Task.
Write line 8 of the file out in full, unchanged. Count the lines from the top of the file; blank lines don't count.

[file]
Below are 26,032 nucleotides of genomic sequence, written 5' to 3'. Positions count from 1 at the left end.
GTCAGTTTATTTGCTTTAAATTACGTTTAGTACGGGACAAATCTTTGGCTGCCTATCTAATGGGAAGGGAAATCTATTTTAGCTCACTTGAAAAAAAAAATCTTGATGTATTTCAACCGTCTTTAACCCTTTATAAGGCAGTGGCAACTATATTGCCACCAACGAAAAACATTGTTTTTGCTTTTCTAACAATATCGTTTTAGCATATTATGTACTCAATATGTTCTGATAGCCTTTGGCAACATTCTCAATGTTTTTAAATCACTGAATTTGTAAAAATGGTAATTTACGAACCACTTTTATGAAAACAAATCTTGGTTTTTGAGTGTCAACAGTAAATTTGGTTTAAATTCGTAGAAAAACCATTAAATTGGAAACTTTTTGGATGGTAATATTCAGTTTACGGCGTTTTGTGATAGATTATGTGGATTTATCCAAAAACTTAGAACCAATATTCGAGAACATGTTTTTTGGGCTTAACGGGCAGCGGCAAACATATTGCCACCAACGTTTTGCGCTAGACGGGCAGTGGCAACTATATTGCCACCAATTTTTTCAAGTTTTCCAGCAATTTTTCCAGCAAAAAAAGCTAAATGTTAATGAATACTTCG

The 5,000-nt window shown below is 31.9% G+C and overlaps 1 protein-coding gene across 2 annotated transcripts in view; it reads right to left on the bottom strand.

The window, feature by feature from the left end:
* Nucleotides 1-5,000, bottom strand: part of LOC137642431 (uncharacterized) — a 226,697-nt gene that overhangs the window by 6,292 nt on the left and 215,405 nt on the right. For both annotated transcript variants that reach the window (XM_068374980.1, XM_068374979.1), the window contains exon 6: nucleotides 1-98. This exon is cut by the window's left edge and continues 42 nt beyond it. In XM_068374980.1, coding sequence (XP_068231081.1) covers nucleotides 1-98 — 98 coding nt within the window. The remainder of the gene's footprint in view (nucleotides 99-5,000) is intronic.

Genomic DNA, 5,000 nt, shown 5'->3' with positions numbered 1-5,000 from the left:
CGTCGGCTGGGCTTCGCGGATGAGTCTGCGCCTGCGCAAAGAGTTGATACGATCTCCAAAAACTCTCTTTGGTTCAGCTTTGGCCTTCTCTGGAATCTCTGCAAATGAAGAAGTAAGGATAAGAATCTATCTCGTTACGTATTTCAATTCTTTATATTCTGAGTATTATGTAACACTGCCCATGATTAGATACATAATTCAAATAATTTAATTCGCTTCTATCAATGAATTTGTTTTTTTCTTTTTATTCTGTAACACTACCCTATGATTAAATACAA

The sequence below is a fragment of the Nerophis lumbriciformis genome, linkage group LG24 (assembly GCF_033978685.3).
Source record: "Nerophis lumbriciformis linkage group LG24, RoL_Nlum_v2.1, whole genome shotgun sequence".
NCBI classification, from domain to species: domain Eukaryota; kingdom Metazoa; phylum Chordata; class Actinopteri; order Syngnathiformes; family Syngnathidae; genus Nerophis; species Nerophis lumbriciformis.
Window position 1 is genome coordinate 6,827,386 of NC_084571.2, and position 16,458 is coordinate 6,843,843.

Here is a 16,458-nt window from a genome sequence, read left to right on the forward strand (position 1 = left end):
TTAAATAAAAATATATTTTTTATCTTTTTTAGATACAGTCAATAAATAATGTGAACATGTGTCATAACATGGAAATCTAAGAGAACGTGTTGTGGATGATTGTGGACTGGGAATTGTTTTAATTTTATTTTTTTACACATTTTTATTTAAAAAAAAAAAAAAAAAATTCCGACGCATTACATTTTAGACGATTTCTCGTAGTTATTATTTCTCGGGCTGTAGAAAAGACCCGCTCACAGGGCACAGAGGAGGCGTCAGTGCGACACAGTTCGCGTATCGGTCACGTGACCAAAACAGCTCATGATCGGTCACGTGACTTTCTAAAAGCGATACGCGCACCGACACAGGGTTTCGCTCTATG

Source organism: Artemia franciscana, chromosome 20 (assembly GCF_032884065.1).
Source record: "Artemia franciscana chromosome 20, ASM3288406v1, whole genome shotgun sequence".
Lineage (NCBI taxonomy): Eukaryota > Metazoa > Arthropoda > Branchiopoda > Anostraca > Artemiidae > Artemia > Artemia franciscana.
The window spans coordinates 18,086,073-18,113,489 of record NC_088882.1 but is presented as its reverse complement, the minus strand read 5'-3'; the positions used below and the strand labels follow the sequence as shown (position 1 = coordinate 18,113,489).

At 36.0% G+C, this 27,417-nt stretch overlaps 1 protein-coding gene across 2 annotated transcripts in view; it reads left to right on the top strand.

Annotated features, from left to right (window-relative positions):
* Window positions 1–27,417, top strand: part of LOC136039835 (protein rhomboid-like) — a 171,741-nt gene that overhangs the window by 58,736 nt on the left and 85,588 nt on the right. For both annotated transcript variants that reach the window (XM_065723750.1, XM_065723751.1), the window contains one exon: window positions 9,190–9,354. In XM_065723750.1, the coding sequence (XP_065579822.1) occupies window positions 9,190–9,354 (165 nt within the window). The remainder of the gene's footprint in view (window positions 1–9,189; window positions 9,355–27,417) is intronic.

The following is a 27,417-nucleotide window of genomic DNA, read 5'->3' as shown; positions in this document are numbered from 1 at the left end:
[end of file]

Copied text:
The sequence below is a fragment of the Nerophis lumbriciformis genome, linkage group LG24 (assembly GCF_033978685.3).